On July 24, 2019, the FTC announced a $5 billion settlement with Facebook to address Facebook’s alleged violations of the FTC Act and its 2012 consent order with the FTC. The settlement comes as no surprise to the privacy community – Facebook has been closely scrutinized by the public and regulators since the Cambridge Analytica data incident in March 2018 and indicated to investors earlier this year that it anticipated a fine from the FTC between $3 and $5 billion.
- Privacy compliance matters in 2019
The settlement is attracting significant press, in part, because of the size of the fine. Facebook must pay $5 billion, which is the largest penalty ever by a U.S. regulator for privacy violations. According to the FTC, the fine constitutes nearly 9% of Facebook’s annual revenue from 2018. That fine is more than two times the maximum fine set out by the GDPR (4% of annual revenue) and nearly 20 times the size of the Equifax settlement of $275 million. While the fine is seemingly quite large, many in the privacy community view the fine as insufficient. FTC Commissioner Rohit Chopra issued a dissenting statement that the settlement does little to address Facebook’s unjust gains from its data practices. Providing further support to this perspective, Facebook posted strong quarterly earnings the same day the FTC announced the settlement. While we can debate the sufficiency of the fine, it is clear that privacy compliance is a paramount concern for regulators and the public in 2019. Failure to incorporate privacy by design has real monetary consequences for business, which will amplify once the California Consumer Privacy Act (“CCPA”) takes effect in January 2020.
- Expect the obligations imposed on Facebook to flow down through the advertising ecosystem
According to the complaint, Facebook required third parties (including developers) to agree to its terms, but failed to conduct due diligence on third parties’ practices. Where Facebook discovered a violation, Facebook allegedly did not enforce its terms or consider the amount of money generated by the third party as part of determining whether to enforce its terms. The settlement requires Facebook to take responsibility for the actions of third parties on its platform. Facebook must require third parties to disclose their data practices and self-certify to their compliance with Facebook’s terms; deny or terminate access to third parties that fail to certify to the terms; monitor third party compliance with the terms (including through review and audits at least once every 12 months); and take enforcement action with respect to violations of the terms. These obligations are notable because they directly impact advertisers and publishers that use Facebook’s platform. Although Facebook rolled out new terms last year for Custom Audiences and other services, companies should expect further tightening of the terms and auditing oversight, which may limit certain data practices on the platform. The flow down obligations increase the need for companies to conduct their own due diligence around the data they provide to the Facebook platform and service providers and vendors to whom they provide data from the Facebook platform.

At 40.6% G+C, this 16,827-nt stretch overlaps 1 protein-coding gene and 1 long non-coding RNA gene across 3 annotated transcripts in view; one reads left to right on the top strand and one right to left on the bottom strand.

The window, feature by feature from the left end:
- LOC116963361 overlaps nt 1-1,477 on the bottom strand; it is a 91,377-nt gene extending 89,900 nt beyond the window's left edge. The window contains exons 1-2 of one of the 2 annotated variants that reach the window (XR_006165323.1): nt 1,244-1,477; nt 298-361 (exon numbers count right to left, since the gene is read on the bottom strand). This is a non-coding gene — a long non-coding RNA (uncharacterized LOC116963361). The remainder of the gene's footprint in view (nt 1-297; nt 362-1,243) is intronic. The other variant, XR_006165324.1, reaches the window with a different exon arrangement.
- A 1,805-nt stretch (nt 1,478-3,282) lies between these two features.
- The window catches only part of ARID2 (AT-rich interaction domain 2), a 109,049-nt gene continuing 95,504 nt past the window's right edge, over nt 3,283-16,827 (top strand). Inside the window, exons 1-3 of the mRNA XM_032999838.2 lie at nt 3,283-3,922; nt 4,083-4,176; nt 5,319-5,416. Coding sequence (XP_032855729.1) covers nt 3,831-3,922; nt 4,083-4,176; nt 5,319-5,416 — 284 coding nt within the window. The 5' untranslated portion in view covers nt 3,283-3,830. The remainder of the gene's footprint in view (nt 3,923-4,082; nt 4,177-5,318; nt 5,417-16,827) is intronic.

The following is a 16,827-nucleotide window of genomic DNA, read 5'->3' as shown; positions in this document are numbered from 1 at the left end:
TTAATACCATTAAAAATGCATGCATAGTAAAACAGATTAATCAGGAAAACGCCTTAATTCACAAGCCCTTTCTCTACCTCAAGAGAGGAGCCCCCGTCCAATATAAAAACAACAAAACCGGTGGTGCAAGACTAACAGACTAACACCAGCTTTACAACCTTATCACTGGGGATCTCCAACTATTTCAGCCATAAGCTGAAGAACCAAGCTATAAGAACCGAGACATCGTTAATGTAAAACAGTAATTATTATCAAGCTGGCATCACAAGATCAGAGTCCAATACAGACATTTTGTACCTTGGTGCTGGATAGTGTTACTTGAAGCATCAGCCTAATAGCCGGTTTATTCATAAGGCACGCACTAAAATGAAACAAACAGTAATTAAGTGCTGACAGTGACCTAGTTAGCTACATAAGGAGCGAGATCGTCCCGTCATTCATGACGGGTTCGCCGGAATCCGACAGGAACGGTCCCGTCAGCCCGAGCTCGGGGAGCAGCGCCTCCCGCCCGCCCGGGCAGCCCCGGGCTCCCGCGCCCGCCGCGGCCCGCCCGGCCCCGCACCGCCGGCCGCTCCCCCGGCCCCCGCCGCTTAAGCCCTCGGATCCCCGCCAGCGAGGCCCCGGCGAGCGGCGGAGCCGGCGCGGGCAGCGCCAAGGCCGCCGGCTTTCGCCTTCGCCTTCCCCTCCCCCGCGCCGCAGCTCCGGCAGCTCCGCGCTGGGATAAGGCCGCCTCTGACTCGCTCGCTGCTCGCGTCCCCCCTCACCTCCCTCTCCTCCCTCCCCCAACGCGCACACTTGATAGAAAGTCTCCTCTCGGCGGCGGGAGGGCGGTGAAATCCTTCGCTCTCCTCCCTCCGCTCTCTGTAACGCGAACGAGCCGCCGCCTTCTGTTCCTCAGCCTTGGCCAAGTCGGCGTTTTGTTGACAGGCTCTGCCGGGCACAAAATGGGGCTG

- Be careful not to misrepresent choice or make it difficult for users to exercise choice
The complaint alleges that Facebook informed users that they could exercise choice over their privacy by making their comments public or private, but did not inform users that such settings did not affect Facebook’s sharing of data with third parties. The complaint further alleges that while Facebook did offer controls for users to limit their sharing of data with third parties, such settings were not readily apparent to users and often hidden in menus without sufficient disclosure. According to the FTC, while Facebook at one point disclosed the settings through a disclaimer at the top of its desktop settings page, Facebook removed such disclaimer after four months. The takeaway for business is that disclosure and choice need to be clear, conspicuous, and accurate. While marketing and sales teams may want to limit or hide disclosures and choice to create a more frictionless experience, regulators could deem such practices as unfair or deceptive.
For our full analysis on what the settlement means for business, please visit our privacy blog Focus on the Data here.